In order to explore some of the corners of the National Parks that had escaped me so far, in 2014, I was going to engage in more water-based adventures: rafting, canyoneering, scuba diving. As you’ll see, this didn’t quite work as well as I had hoped. I’ve still kept water (in one form, or another) as the theme of this eclectic selection of images.
Moonset over Shwedagon Pagoda and Kandawgyi Lake, Yangoon, Myanmar
I spent most of January in South-East Asia, first leading a photo tour in magical Myanmar. For details, see the the 6-part Myanmar photo tour diary. After the photo tour, I visited family in Ho Chi Minh City, Vietnam, during which time I added images to the series HCMC, a work which attempts to come to terms with Vietnam’s history.
Aerial view of salt marsh. Palo Alto, California
In February, I began to experiment with drone-based aerial photography using a DJI Phantom 2. Here is the first 360 aerial pano I made above my home with the standard GoPro camera. This is a natural extension of the ground-based 360 Degrees Spherical Panoramas explained here. I started to modify the aircraft to carry a much better (for stills) Ricoh GR camera. In the spring, results with early iterations of the new rig, such as this one, were promising enough.
Site of JFK’s assassination. Dallas, Texas
In late March, I took my first trip ever to Texas that didn’t consist of flying to El Paso to visit the West Texas National Parks (Big Bend and Guadalupe Mountains). The occasion was to attend Fotofest in Houston, to seek feedback about a new direction I’ve been exploring in the National Parks – for an example, see The Window. It was the first portfolio review that I attended, and I found the experience very rewarding. During Fotofest, I photographed Houston. After my portfolio review sessions, I drove the “Texas Triangle” delimited by the cities of Houston, San Antonio, Austin, Dallas/Fort Worth, which I found to each have a distinct character. See the gallery of images of Texas I made in about a week.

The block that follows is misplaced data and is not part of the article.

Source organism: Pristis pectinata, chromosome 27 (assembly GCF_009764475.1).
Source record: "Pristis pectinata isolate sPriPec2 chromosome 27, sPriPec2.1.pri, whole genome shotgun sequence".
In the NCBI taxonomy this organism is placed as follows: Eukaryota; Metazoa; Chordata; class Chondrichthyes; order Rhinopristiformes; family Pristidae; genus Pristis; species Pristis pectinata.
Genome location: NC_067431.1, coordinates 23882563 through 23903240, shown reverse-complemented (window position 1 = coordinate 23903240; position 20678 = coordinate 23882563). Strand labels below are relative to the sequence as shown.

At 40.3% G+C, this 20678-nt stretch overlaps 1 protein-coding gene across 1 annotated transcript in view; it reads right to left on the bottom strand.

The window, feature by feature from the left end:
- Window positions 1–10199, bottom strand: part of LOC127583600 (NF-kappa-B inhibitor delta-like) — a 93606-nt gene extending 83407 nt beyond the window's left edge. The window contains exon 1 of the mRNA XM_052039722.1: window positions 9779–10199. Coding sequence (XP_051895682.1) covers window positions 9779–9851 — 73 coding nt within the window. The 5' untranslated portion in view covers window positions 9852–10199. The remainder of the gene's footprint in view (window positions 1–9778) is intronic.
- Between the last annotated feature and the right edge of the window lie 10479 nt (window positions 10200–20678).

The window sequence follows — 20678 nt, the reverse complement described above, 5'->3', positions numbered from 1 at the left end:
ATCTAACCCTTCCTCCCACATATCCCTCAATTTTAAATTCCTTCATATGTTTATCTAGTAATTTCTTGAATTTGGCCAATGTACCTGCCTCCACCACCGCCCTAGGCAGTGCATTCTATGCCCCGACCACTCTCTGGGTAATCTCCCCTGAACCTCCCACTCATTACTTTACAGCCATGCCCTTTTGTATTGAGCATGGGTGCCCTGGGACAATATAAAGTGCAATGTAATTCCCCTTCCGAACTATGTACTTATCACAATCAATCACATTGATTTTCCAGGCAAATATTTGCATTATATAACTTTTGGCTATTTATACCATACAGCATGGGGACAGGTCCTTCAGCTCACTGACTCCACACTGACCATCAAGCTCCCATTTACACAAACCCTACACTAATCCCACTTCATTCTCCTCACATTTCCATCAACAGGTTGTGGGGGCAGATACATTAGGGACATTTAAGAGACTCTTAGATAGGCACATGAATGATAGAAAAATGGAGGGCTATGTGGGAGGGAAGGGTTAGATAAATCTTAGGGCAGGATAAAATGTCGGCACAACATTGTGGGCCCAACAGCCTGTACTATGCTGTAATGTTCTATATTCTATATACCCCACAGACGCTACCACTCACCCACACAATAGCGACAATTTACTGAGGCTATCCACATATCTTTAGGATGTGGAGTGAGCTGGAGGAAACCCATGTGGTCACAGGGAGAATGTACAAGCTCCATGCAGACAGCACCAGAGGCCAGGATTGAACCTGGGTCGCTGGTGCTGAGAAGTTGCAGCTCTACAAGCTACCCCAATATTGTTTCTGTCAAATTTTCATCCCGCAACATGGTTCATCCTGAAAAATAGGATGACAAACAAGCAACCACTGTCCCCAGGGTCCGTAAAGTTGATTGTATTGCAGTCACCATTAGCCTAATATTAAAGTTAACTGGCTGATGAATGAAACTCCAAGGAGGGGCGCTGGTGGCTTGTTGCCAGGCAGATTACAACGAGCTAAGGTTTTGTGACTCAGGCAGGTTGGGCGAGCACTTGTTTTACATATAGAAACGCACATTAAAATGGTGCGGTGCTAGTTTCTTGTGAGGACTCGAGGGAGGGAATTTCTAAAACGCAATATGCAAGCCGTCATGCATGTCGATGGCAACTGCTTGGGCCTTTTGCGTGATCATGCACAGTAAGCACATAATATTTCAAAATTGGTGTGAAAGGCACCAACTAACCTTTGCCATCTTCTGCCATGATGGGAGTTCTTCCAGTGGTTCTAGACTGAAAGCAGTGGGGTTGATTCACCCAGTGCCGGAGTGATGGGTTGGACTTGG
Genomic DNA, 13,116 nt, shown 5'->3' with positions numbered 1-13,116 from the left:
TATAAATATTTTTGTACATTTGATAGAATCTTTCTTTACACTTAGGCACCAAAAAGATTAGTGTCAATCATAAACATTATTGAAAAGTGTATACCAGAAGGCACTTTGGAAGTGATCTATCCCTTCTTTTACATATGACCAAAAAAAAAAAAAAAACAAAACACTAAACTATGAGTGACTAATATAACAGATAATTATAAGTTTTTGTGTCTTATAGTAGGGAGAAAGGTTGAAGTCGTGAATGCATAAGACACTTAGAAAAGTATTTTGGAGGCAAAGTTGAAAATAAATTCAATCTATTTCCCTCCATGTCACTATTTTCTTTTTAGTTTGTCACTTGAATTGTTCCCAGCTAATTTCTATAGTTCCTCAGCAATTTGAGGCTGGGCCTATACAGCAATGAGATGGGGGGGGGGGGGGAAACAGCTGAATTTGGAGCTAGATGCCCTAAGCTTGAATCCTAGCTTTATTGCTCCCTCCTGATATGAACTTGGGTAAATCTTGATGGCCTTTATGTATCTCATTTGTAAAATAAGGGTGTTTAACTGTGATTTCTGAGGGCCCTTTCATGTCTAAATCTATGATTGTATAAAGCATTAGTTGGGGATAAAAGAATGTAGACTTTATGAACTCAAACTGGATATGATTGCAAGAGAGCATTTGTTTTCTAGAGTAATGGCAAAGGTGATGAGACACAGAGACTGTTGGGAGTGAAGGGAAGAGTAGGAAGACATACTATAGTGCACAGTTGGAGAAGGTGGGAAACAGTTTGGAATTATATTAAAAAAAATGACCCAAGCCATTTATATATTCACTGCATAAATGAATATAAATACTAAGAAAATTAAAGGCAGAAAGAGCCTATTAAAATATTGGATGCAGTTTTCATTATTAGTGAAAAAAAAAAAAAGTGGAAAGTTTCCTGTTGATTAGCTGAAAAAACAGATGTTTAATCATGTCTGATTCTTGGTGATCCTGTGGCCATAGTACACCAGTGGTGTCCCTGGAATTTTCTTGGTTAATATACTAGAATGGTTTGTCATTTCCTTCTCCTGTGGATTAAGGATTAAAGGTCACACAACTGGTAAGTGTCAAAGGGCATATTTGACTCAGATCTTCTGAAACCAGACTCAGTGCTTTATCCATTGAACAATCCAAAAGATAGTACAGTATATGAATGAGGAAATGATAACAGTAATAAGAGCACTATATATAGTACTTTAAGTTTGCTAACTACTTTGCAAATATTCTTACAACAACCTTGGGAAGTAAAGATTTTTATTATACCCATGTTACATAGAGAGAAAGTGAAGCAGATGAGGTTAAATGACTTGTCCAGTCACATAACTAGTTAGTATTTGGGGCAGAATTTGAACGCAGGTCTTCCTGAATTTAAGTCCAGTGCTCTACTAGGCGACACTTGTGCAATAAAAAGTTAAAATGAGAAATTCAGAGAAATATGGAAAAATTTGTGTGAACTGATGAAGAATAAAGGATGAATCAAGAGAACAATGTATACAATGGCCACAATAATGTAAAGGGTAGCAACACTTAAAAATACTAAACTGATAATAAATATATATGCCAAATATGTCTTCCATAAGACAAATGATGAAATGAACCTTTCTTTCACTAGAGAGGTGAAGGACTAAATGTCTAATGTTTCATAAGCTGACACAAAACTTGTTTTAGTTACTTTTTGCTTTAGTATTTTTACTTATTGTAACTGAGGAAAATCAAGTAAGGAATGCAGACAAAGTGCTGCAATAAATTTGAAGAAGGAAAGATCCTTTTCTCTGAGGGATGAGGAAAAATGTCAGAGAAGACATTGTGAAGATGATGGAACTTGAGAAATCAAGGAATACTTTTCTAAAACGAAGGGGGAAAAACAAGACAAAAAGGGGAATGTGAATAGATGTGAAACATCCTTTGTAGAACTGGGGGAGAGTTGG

Lithodendron Wash, Black Forest Wilderness. Petrified Forest National Park
In late April, I traveled to Flagstaff, AZ. It was supposed to be a flight, but as a snowstorm closed the airport, I arrived there by airline bus from Phoenix. I obtained an overnight backcountry permit at Petrified Forest National Park. Regulations stipulate that you need to leave your car at least one hour before park closing time. They are strictly enforced! As I was still fiddling with gear at that time, a ranger voided my permit on the spot. Next day, I managed to check out the Black Forest Wilderness as a day trip.
River-level view of red walls in Marble Canyon, Grand Canyon National Park
Petrified Forest was a prelude to the 12-day Grand Canyon by raft workshop that I was co-leading with Oliver Klink. Unfortunately, after an excellent first half of the trip, I was injured while riding the Horn Creek Rapids and had to be helicoptered out. For most of May and June, I was in pain and unable to move much, resulting in cancellation of canyoneering plans. By the end of June, I had improved enough to be able to make a quick trip to Yosemite, with the assistance of my wife, to be interviewed by Al Jazeera America for a short Yosemite Grant 150th anniversary report also featuring Carleton Watkins and Ansel Adams, although you can see on the video that I was far from recovered.
Palm trees on Salomon Beach. Virgin Islands National Park